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to make amends or reparation, as for an offense or a crime, or for an offender (usually followed by for):
to atone for one’s sins.
to make up, as for errors or deficiencies (usually followed by for):
to atone for one’s failings.
Obsolete. to become reconciled; agree.
to make amends for; expiate:
He atoned his sins.
Obsolete. to bring into unity, harmony, concord, etc.
Contemporary Examples

Ganz: This is where everyone makes their decisions and atones with their fathers.
‘Community’: Alison Brie, Yvette Nicole Brown, Gillian Jacobs & Megan Ganz Roundtable Jace Lacob February 27, 2012

Historical Examples

Should he be wicked or frantic enough to make the attempt, he atones for it, with the certain loss of wealth, liberty or life.
Pamphlets On The Constitution Of The United States Various

Its variety and symmetry.painters, and see if it atones for the deficiencies of the stems.
Modern Painters Volume I (of V) John Ruskin

He atones for being occasionally somewhat over-dressed, by being always absolutely over-educated.
The Picture of Dorian Gray Oscar Wilde

But Fielding more than atones for all the rest by the creation of Parson Adams.
The Gentle Reader Samuel McChord Crothers

It also atones for sins, and lessens the purgatorial period after death; this is another.
The Mediaeval Mind (Volume I of II) Henry Osborn Taylor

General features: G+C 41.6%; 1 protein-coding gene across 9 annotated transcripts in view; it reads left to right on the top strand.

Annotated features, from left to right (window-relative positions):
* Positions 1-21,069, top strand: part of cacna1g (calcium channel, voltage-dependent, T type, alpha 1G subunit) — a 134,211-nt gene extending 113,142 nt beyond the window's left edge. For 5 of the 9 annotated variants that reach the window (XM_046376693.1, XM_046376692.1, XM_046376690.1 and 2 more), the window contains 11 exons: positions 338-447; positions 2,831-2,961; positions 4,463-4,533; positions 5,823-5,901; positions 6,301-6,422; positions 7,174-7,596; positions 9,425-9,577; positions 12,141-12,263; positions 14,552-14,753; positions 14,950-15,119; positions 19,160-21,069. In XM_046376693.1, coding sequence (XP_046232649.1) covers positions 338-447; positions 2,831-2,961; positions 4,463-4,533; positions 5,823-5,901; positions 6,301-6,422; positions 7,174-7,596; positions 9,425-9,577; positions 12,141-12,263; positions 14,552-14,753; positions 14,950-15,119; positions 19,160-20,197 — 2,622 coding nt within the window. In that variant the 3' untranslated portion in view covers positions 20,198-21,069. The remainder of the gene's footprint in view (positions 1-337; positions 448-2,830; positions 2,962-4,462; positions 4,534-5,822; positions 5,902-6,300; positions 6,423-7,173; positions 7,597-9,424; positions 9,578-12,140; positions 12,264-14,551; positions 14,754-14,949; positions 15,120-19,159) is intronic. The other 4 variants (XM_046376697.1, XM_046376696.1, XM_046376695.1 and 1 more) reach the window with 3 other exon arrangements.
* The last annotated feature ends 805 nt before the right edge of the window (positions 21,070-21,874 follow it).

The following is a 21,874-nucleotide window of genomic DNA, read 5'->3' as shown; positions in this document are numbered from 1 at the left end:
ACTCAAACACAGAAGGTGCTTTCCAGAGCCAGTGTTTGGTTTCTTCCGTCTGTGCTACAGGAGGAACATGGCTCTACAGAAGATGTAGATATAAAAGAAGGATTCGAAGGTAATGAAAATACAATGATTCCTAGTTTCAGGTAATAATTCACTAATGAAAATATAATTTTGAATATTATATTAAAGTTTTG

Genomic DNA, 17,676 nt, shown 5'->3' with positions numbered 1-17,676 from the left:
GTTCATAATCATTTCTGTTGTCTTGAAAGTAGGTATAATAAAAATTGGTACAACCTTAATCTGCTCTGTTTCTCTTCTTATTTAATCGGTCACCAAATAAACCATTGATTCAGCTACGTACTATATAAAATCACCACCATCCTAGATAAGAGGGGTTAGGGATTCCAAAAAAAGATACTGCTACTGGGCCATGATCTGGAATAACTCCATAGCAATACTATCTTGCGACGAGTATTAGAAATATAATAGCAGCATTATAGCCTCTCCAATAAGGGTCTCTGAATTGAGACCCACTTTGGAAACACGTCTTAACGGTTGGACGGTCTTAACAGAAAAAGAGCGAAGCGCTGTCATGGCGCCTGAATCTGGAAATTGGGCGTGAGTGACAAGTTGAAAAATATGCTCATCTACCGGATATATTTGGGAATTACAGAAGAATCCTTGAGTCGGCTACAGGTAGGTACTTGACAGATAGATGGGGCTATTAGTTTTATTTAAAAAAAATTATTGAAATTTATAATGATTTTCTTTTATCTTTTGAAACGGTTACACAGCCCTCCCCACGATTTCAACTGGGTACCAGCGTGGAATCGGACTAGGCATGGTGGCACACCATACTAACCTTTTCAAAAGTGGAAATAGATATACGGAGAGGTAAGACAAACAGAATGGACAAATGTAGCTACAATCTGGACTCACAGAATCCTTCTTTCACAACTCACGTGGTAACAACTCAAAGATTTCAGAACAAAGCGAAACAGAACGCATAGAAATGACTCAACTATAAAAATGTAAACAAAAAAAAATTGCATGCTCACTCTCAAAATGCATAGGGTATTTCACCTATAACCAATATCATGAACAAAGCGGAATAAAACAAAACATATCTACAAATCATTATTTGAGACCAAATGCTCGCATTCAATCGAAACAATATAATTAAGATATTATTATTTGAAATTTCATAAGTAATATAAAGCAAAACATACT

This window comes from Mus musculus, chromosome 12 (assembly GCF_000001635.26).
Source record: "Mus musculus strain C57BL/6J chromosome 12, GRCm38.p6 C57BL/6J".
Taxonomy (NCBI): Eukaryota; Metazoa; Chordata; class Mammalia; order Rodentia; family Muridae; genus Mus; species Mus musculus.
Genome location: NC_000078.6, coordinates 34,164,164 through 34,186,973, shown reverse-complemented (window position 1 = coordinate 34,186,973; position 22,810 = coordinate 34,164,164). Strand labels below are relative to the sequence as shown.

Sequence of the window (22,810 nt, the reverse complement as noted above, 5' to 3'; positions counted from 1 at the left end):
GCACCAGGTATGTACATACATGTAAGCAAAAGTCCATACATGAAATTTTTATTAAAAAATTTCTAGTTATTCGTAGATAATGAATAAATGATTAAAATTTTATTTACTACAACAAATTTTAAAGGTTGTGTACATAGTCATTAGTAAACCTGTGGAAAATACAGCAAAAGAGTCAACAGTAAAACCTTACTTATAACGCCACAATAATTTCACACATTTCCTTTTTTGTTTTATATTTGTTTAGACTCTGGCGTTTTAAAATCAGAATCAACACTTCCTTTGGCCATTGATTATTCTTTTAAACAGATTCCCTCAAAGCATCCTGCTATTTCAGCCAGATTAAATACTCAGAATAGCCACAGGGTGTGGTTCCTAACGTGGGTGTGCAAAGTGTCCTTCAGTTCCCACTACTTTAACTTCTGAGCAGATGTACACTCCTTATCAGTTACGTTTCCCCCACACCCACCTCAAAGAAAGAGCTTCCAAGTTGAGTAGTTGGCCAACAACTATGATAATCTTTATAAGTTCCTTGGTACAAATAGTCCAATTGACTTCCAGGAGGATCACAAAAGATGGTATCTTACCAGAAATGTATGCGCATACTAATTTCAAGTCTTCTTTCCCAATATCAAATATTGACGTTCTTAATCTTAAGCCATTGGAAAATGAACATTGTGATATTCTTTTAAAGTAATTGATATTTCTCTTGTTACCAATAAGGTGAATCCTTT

A malefactor who atones for making your writing nonsense by permitting the compositor to make it unintelligible.
The Devil’s Dictionary Ambrose Bierce

Nemours renews his vows and entreaties; the Princess refuses his hand, and atones for her error in cloistered seclusion.
A History of French Literature Edward Dowden

At night we found our bag of atones still held us very well, and we slept tranquilly.
The Malay Archipelago Alfred Russell Wallace

The weaker party, if it be wise, atones for its weakness by entrenchments.
The Great Boer War Arthur Conan Doyle

(intransitive) foll by for. to make amends or reparation (for a crime, sin, etc)
(transitive) to expiate: to atone a guilt with repentance
(obsolete) to be in or bring into agreement

1550s, from adverbial phrase atonen (c.1300) “in accord,” literally “at one,” a contraction of at and one. It retains the older pronunciation of one. The phrase perhaps is modeled on Latin adunare “unite,” from ad- “to, at” (see ad-) + unum “one.” Related: Atoned; atoning.


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